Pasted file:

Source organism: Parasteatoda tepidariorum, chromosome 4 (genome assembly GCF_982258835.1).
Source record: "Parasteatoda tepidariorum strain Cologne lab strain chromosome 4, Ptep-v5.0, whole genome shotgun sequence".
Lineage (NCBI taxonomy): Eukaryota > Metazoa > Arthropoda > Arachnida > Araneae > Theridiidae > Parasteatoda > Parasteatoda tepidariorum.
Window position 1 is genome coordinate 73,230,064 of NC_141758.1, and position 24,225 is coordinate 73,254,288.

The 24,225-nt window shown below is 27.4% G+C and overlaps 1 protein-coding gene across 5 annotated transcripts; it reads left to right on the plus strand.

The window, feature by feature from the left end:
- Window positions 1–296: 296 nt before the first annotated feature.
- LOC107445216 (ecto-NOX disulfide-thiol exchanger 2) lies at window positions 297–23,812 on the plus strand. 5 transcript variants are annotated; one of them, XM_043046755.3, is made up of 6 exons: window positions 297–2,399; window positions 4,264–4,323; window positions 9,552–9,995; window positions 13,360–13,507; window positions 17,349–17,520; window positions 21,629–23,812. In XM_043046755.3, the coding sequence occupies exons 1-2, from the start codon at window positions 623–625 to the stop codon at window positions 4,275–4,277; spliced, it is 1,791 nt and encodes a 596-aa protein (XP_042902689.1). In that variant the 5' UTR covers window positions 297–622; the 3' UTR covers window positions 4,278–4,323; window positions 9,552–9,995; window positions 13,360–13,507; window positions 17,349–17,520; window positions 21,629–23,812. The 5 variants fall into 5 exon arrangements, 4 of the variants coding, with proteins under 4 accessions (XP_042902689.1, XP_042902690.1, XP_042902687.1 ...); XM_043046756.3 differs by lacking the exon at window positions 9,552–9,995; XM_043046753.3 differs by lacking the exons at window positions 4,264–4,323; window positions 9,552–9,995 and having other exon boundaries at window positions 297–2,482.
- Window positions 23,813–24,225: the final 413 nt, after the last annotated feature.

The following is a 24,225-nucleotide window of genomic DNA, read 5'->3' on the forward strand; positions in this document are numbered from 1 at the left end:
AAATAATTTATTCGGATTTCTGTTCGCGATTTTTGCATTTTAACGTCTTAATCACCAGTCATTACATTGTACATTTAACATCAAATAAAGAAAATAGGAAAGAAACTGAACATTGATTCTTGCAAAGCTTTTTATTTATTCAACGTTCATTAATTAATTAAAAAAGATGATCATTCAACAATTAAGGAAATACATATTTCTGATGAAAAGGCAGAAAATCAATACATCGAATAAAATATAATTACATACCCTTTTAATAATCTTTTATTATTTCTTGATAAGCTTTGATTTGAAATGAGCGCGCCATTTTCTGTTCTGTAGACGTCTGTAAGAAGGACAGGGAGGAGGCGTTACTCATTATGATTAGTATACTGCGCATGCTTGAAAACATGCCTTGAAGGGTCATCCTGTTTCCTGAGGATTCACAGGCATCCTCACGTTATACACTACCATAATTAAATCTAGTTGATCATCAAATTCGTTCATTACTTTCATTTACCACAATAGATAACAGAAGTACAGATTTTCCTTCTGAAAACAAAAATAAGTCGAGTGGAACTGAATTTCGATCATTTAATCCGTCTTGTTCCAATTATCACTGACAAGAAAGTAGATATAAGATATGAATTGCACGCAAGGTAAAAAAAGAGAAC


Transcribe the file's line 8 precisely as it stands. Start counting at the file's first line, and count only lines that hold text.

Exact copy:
- LOC107445216 (ecto-NOX disulfide-thiol exchanger 2) lies at window positions 297–23,812 on the plus strand. 5 transcript variants are annotated; one of them, XM_043046755.3, is made up of 6 exons: window positions 297–2,399; window positions 4,264–4,323; window positions 9,552–9,995; window positions 13,360–13,507; window positions 17,349–17,520; window positions 21,629–23,812. In XM_043046755.3, the coding sequence occupies exons 1-2, from the start codon at window positions 623–625 to the stop codon at window positions 4,275–4,277; spliced, it is 1,791 nt and encodes a 596-aa protein (XP_042902689.1). In that variant the 5' UTR covers window positions 297–622; the 3' UTR covers window positions 4,278–4,323; window positions 9,552–9,995; window positions 13,360–13,507; window positions 17,349–17,520; window positions 21,629–23,812. The 5 variants fall into 5 exon arrangements, 4 of the variants coding, with proteins under 4 accessions (XP_042902689.1, XP_042902690.1, XP_042902687.1 ...); XM_043046756.3 differs by lacking the exon at window positions 9,552–9,995; XM_043046753.3 differs by lacking the exons at window positions 4,264–4,323; window positions 9,552–9,995 and having other exon boundaries at window positions 297–2,482.